A system of classes of nouns which trigger specific types of inflections in associated words.

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Which languages have three noun classes corresponding to men, women and a third gender?

Which languages have three noun classes corresponding to men, women and a third gender? Where can I find lists like this?
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1answer
68 views

Gender-specific pronouns in languages without grammatical gender?

There are various discussions, also on SE network, about the usage of "gender-neutral" language, where most controversies arise around using the pronoun "he" to address any user. Such problems are ...
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11answers
4k views

Is there a language without gender in third person pronouns?

English (as most Indo-European languages) has a gender-neutral third person pronoun, it, but it is typically not used for people; if one wants to be gender neutral, one is often stuck using he or she. ...
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0answers
75 views

Gender/tone sandhi in [classical] Tibetan grammar?

Tibetan alphabet is a kind of abugida where glyphs may combine into new different forms, taking different positions in their combinations according to their types (see H.B. Hannah, pp. 16- 45). Each ...
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0answers
30 views

Looking for books etc on gender animacy in Oromo

I request you if you are willing and able to help me on my linguistics thesis with the title of The morphosyntax of gender animacy and clitics in Oromo. Oromo is one of the Cushitic branch languages ...
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1answer
152 views

Importance of Genders in English Nouns

I am looking at teaching a computer about grammar which could turn into teaching it sentence analysis and eventually how to formulate a response. This is the baby steps. I am defining a noun. So far ...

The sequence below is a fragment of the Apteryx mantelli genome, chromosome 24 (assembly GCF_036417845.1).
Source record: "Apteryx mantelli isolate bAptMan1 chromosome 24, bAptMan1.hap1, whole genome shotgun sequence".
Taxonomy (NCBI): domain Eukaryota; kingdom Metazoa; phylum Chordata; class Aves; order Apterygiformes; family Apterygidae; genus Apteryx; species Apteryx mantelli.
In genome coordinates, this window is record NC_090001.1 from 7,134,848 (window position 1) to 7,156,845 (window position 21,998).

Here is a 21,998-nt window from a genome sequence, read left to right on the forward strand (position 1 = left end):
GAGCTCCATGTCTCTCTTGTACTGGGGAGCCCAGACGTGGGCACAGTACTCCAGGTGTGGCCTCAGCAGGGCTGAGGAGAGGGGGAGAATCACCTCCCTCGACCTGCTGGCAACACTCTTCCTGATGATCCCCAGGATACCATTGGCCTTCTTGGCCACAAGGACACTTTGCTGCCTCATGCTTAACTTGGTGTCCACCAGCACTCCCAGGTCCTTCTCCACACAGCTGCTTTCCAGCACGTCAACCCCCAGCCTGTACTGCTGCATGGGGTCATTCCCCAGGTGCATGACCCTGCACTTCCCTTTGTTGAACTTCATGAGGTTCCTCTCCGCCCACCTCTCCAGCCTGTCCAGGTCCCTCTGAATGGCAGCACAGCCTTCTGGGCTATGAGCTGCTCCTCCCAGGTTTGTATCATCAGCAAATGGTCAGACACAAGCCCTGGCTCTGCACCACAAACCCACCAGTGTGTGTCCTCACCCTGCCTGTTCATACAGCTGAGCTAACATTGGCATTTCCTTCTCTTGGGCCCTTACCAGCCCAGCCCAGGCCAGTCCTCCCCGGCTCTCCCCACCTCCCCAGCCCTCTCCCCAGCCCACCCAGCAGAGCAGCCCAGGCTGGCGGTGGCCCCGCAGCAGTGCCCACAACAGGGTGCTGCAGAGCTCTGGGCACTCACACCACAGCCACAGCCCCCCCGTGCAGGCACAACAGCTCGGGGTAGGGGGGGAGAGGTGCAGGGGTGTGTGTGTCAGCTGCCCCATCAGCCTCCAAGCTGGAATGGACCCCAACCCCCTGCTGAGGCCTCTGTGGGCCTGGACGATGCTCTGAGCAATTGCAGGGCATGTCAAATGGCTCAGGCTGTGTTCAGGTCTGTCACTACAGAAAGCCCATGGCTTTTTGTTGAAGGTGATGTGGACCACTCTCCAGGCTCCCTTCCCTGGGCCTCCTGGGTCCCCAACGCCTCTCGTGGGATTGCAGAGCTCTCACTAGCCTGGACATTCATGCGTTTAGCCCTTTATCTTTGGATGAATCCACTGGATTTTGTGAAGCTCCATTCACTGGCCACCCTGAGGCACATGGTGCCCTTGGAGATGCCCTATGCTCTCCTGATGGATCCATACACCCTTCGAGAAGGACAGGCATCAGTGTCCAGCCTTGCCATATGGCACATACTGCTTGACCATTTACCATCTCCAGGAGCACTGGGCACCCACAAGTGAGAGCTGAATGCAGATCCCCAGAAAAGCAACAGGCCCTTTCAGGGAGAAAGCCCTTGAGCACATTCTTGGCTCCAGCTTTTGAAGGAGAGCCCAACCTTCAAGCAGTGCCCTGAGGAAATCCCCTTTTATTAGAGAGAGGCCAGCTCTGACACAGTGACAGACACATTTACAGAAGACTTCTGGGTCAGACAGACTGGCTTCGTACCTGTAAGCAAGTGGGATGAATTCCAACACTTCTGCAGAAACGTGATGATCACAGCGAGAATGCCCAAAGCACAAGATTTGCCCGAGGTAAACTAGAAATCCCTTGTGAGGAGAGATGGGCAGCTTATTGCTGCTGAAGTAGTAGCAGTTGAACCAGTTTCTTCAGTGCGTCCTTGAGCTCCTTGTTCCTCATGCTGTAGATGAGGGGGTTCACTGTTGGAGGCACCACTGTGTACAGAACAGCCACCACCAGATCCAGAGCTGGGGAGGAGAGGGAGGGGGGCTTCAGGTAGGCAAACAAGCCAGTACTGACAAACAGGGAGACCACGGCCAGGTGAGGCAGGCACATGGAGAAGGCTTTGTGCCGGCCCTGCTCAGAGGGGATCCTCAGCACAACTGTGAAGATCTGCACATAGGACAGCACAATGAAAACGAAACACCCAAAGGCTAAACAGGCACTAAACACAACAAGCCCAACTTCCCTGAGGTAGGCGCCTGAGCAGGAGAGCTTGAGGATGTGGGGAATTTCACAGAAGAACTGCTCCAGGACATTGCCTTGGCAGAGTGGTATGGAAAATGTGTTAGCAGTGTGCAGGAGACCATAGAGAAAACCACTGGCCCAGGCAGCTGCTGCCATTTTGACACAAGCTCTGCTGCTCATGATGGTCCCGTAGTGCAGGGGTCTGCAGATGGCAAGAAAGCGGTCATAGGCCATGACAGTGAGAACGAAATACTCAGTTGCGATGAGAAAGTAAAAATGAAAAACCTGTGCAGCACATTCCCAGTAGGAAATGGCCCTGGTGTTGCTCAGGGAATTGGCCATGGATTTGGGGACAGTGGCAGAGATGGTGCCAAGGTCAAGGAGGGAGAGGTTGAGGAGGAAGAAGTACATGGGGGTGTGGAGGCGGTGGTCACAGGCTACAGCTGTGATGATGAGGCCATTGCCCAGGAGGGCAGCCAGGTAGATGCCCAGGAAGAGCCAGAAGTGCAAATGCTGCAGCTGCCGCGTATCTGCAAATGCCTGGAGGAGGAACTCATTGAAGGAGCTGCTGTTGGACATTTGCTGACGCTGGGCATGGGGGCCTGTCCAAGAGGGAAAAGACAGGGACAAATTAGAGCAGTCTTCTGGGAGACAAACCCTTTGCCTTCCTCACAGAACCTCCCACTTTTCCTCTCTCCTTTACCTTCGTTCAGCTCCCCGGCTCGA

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2answers
86 views

How does language produce identities?

I've come to understand that language plays a central role in producing political identities such as "black", "white"; "man", "woman", "genderqueer"; "heterosexual", "queer". How exactly does language ...
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7answers
882 views

In languages with grammatical gender, how do they determine the gender when a new word has been created?

In languages with grammatical gender that has (almost) no morphological relation between the words and the genders(e.g. French), how do they determine the gender of a new word that has been ...
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0answers
65 views

Gender of words for metals in PIE

I wonder why the word for bronze a̯ei̯os was animate-masculine gender while the word for silver a̯ergntom was inanimate-neuter. I wonder what gender had the word for gold.
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4answers
803 views

Are there any languages or cultures that have genderless given names?

In the U.S. where I live it is possible to be right almost all of the time when guessing the sex of a person from his or her given name: Ronald, George (Sand and Elliot notwithstanding), William, ...
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2answers
326 views

Proper names: does grammatical gender imply natural gender?

Questions about grammatical gender abound on this forum and on other linguistics forums. It's well known that in general, grammatical gender need not coincide with natural gender. However, I am ...